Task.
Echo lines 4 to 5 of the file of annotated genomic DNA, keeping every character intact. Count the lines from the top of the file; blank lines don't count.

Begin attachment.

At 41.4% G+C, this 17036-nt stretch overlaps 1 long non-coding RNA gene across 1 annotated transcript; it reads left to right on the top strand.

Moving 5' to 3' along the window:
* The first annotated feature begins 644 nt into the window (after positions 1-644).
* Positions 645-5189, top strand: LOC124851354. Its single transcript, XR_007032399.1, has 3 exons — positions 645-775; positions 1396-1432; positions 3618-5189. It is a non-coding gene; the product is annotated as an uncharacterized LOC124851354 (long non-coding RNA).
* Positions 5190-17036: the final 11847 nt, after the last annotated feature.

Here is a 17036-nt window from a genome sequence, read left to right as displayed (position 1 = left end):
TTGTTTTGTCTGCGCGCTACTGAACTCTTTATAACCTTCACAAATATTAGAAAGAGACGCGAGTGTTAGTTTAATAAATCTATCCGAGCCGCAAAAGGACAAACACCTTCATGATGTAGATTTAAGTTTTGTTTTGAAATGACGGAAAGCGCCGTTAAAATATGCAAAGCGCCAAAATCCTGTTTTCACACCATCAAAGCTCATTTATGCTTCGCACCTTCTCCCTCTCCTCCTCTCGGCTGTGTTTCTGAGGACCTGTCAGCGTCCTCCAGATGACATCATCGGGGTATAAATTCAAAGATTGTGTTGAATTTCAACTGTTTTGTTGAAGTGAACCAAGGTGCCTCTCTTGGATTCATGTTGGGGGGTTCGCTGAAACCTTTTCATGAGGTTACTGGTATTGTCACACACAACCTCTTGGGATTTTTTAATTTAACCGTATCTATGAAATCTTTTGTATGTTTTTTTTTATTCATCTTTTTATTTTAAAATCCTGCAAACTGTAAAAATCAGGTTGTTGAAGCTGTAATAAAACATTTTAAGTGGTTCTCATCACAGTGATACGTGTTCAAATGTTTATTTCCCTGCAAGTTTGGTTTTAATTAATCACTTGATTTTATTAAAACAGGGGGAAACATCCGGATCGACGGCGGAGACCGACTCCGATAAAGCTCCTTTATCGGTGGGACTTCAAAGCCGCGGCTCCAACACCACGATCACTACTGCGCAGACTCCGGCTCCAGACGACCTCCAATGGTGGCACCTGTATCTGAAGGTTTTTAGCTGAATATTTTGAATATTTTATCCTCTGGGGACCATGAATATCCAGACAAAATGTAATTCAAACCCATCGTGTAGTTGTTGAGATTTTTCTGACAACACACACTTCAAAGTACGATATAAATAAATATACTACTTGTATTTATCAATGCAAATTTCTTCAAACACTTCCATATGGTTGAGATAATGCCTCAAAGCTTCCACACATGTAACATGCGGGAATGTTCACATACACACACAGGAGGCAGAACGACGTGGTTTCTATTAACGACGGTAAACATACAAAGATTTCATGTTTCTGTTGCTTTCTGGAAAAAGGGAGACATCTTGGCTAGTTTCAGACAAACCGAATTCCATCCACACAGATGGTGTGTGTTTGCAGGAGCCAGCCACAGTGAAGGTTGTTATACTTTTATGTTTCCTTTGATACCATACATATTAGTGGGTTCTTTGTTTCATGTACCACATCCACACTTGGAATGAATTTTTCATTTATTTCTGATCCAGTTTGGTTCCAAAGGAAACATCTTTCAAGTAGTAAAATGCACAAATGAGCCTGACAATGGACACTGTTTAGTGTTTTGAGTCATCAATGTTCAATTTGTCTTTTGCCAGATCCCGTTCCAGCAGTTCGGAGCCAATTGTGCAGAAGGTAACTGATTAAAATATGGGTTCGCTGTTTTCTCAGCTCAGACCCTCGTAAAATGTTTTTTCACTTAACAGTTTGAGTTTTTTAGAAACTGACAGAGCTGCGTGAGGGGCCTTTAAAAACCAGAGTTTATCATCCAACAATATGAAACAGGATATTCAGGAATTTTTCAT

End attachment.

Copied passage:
* Positions 645-5189, top strand: LOC124851354. Its single transcript, XR_007032399.1, has 3 exons — positions 645-775; positions 1396-1432; positions 3618-5189. It is a non-coding gene; the product is annotated as an uncharacterized LOC124851354 (long non-coding RNA).
* Positions 5190-17036: the final 11847 nt, after the last annotated feature.